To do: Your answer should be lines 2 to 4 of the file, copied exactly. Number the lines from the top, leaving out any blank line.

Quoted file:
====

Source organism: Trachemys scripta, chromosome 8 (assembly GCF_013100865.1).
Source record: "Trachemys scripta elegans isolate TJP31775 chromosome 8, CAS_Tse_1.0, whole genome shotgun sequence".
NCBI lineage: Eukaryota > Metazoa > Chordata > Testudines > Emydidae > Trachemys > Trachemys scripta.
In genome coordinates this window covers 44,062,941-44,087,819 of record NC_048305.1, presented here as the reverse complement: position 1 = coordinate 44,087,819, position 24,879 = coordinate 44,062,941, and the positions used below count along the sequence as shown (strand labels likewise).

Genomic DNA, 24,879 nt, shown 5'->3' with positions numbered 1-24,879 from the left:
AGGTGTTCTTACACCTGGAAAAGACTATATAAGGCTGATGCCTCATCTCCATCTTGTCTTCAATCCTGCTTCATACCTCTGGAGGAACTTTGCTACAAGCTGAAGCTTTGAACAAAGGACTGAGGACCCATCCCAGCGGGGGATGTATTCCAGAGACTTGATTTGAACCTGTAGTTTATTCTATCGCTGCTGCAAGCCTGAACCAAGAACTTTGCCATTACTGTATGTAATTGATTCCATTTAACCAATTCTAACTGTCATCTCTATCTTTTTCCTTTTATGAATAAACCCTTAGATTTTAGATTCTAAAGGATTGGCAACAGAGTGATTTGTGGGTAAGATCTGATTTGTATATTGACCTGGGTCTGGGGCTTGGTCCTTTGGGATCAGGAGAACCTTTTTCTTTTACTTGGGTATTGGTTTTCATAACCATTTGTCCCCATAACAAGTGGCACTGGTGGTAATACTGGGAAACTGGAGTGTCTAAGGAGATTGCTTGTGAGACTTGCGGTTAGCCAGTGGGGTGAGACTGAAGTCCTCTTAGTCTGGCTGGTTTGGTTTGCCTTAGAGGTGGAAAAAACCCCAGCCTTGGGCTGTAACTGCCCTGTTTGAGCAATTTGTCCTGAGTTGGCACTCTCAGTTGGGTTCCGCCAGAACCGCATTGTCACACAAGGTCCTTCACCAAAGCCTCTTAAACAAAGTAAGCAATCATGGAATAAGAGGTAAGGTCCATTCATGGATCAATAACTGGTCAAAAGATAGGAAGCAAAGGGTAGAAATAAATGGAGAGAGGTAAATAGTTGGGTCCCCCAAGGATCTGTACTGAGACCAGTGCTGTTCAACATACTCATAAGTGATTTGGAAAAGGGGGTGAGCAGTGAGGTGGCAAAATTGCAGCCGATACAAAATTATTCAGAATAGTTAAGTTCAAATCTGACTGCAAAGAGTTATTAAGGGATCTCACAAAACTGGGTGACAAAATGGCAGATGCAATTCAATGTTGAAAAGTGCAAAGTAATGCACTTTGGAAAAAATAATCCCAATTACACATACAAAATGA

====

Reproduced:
Source record: "Trachemys scripta elegans isolate TJP31775 chromosome 8, CAS_Tse_1.0, whole genome shotgun sequence".
NCBI lineage: Eukaryota > Metazoa > Chordata > Testudines > Emydidae > Trachemys > Trachemys scripta.
In genome coordinates this window covers 44,062,941-44,087,819 of record NC_048305.1, presented here as the reverse complement: position 1 = coordinate 44,087,819, position 24,879 = coordinate 44,062,941, and the positions used below count along the sequence as shown (strand labels likewise).